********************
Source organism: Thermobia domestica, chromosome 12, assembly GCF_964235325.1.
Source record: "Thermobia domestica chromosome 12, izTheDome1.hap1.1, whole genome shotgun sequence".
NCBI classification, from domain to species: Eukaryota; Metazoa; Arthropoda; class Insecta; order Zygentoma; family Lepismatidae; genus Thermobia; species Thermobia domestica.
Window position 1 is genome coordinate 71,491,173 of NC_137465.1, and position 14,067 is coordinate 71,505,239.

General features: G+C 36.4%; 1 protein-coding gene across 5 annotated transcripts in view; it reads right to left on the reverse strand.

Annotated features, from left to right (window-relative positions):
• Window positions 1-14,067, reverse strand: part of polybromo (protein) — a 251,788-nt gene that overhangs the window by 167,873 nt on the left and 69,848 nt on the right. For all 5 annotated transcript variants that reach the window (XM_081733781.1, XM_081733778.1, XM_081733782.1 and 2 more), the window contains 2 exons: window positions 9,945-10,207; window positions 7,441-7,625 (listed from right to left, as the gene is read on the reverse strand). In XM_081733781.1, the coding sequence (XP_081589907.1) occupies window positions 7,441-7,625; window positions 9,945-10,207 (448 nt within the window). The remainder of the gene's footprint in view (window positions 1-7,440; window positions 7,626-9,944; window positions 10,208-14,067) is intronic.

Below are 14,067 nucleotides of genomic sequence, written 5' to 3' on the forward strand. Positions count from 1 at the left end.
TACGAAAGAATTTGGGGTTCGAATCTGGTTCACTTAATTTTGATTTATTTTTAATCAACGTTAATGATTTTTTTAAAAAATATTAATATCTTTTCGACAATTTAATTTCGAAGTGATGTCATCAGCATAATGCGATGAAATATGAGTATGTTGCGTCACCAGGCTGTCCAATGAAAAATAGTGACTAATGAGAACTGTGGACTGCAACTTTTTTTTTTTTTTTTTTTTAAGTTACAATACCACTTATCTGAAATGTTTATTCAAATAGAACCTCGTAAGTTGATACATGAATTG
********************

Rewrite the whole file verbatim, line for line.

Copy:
Source organism: Thermobia domestica, chromosome 12, assembly GCF_964235325.1.
Source record: "Thermobia domestica chromosome 12, izTheDome1.hap1.1, whole genome shotgun sequence".
NCBI classification, from domain to species: Eukaryota; Metazoa; Arthropoda; class Insecta; order Zygentoma; family Lepismatidae; genus Thermobia; species Thermobia domestica.
Window position 1 is genome coordinate 71,491,173 of NC_137465.1, and position 14,067 is coordinate 71,505,239.

General features: G+C 36.4%; 1 protein-coding gene across 5 annotated transcripts in view; it reads right to left on the reverse strand.

Annotated features, from left to right (window-relative positions):
• Window positions 1-14,067, reverse strand: part of polybromo (protein) — a 251,788-nt gene that overhangs the window by 167,873 nt on the left and 69,848 nt on the right. For all 5 annotated transcript variants that reach the window (XM_081733781.1, XM_081733778.1, XM_081733782.1 and 2 more), the window contains 2 exons: window positions 9,945-10,207; window positions 7,441-7,625 (listed from right to left, as the gene is read on the reverse strand). In XM_081733781.1, the coding sequence (XP_081589907.1) occupies window positions 7,441-7,625; window positions 9,945-10,207 (448 nt within the window). The remainder of the gene's footprint in view (window positions 1-7,440; window positions 7,626-9,944; window positions 10,208-14,067) is intronic.

Below are 14,067 nucleotides of genomic sequence, written 5' to 3' on the forward strand. Positions count from 1 at the left end.
TACGAAAGAATTTGGGGTTCGAATCTGGTTCACTTAATTTTGATTTATTTTTAATCAACGTTAATGATTTTTTTAAAAAATATTAATATCTTTTCGACAATTTAATTTCGAAGTGATGTCATCAGCATAATGCGATGAAATATGAGTATGTTGCGTCACCAGGCTGTCCAATGAAAAATAGTGACTAATGAGAACTGTGGACTGCAACTTTTTTTTTTTTTTTTTTTTAAGTTACAATACCACTTATCTGAAATGTTTATTCAAATAGAACCTCGTAAGTTGATACATGAATTG